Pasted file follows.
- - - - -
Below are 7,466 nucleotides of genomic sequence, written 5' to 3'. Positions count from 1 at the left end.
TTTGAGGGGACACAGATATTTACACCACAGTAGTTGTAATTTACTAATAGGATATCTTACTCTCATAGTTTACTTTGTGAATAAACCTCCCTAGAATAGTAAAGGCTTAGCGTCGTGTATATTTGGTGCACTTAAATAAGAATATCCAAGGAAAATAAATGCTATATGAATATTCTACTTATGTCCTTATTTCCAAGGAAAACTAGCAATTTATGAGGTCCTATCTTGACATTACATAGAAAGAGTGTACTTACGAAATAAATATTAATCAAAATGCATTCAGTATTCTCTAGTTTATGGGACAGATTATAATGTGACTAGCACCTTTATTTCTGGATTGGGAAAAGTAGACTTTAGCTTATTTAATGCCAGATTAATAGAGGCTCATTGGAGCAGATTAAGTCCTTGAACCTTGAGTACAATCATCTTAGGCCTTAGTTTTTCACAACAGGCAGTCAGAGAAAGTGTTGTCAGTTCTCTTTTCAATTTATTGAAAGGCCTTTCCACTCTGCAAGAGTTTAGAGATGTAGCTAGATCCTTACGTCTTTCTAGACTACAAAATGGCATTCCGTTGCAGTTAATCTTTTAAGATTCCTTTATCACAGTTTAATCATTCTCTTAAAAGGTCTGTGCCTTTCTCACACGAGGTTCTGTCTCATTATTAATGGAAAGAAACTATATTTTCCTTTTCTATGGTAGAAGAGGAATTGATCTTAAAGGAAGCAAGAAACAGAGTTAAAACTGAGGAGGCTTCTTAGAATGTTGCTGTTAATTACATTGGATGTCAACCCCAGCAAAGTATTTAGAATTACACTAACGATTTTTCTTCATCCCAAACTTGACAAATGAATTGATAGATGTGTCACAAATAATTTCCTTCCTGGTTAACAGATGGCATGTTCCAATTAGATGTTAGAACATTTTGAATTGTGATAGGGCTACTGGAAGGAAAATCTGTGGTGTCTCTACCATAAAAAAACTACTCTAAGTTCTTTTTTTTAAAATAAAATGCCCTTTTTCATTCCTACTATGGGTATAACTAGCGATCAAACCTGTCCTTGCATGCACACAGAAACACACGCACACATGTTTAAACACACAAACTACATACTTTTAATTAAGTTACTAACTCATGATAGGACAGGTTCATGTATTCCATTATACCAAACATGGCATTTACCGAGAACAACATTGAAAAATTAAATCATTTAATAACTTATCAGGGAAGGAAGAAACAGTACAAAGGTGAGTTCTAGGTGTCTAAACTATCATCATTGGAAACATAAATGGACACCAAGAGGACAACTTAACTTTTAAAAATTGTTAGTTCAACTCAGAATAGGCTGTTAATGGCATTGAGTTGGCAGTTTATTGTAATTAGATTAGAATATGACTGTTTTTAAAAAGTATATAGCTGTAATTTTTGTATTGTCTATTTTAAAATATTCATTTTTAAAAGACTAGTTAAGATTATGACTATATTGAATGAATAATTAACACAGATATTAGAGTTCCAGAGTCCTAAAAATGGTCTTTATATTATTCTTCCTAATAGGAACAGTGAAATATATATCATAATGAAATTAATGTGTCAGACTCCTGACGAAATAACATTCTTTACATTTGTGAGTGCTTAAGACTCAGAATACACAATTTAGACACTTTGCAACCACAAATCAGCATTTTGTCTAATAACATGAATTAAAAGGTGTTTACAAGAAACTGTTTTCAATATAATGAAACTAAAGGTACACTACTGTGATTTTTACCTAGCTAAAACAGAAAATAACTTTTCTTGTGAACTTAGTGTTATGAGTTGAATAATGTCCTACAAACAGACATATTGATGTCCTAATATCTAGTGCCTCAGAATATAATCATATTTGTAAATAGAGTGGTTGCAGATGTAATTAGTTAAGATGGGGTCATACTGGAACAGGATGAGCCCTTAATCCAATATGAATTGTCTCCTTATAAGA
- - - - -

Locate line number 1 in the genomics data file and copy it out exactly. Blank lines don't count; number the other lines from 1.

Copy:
Below are 7,466 nucleotides of genomic sequence, written 5' to 3'. Positions count from 1 at the left end.